This Day In Baseball July 14
July 14 on This Day In Baseball! Debuts, Milestones, No-Hitters, Rule Changes, Events, Birthdays, Deaths, and more on This Day In Baseball.
July 14, 1916 – Ernie Koob of the St. Louis Browns went the distance in a 17-inning 0-0 tie with the Boston Red Sox. Carl Mays went the first fifteen innings for the Red Sox and Dutch Leonard finished.
1956 – Mel Parnell of the Boston Red Sox pitched a no-hitter against the Chicago White Sox for a 4-0 victory at Fenway Park. This would be the first no-hitter for the Sox since 1923 when Howard Ehmke would blank the Philadelphia A’s.
1967 – Eddie Mathews of the Astros hit his 500th home run off San Francisco’s Juan Marichal at Candlestick Park. Houston beat the Giants 8-6. Matthews would become only the 7th member of the 500 Club.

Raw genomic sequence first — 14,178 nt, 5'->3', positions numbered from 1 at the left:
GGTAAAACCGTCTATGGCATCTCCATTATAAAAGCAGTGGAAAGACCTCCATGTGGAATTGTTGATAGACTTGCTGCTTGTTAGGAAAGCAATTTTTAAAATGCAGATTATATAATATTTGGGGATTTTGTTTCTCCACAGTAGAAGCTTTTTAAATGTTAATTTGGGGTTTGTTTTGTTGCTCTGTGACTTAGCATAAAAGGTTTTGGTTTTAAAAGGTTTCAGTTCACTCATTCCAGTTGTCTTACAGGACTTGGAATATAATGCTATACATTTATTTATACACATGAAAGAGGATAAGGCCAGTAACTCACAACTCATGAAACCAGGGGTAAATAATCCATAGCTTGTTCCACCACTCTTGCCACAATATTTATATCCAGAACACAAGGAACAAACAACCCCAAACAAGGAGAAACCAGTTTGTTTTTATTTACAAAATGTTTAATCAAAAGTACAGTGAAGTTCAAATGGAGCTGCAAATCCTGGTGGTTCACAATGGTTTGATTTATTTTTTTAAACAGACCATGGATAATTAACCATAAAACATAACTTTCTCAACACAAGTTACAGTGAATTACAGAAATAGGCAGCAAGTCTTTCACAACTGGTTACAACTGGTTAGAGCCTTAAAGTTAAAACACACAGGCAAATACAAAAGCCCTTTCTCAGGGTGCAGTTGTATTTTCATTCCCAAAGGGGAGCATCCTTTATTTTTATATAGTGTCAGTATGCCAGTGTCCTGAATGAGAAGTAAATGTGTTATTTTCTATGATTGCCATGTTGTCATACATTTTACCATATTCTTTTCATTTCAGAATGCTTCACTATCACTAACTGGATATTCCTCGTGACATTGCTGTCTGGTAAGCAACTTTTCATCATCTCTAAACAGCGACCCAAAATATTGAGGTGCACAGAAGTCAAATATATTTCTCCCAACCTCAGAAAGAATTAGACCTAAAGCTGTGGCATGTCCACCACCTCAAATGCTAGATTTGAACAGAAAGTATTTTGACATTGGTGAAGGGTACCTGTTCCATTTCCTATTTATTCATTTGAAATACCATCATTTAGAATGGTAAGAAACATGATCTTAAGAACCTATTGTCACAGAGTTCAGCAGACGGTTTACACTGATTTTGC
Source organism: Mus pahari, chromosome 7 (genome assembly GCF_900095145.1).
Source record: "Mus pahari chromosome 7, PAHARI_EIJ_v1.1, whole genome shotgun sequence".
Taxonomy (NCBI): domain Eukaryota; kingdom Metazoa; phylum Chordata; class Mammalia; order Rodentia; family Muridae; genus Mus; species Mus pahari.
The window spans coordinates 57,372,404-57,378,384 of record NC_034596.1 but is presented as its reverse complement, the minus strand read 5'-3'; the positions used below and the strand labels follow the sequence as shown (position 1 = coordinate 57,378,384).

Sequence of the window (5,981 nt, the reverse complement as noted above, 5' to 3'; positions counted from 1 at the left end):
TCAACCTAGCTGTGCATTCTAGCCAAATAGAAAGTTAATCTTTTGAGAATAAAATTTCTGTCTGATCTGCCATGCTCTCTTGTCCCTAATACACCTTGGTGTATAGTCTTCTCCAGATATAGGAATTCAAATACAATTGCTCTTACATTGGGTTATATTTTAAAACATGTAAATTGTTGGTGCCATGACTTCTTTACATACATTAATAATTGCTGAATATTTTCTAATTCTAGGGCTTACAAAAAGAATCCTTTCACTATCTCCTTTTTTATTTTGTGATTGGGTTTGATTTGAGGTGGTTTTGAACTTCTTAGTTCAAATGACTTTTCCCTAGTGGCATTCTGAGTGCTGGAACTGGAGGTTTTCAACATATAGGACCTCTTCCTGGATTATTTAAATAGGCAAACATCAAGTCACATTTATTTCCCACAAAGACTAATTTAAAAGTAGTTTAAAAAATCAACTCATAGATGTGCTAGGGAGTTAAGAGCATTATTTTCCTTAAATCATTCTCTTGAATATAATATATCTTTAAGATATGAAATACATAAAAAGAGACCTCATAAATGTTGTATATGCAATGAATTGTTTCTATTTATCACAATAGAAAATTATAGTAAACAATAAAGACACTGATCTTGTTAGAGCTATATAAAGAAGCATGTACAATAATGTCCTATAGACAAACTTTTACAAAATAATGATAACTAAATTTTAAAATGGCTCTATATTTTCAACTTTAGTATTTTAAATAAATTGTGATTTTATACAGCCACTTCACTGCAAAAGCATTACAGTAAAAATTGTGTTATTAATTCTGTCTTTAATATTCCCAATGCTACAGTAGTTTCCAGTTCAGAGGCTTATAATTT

Hammerin’ Hank Aaron collected his 500th home run off Mike McCormick on July 14th 1968 as the Atlanta Braves beat the San Francisco Giants 4-2. As Curt Simmons would say “Trying to throw a fastball past Hank Aaron is like trying to sneak a sunrise past a rooster”.
On July 14th 1970 – Pete Rose of the Cincinnati Reds scored on Jim Hickman’s 12th-inning single after bowling over Cleveland’s Ray Fosse at home plate to give the National League a 5-4 victory over the American League at Riverfront Stadium. The collision is often blamed for Fosse’s shortened career, but the following year Fosse was again an All Star Catcher and also won a Gold Glove.
Events for July 14
The Buffalo Bisons were in Cleveland playing the Blues when in the bottom of the first the Sam Moffet, led off for Cleveland. He doubled, but he was the number eight hitter on the official lineup card. He was declared out. Under today’s rules, the correct lead off hitter, Bill Phillips, would have been called out.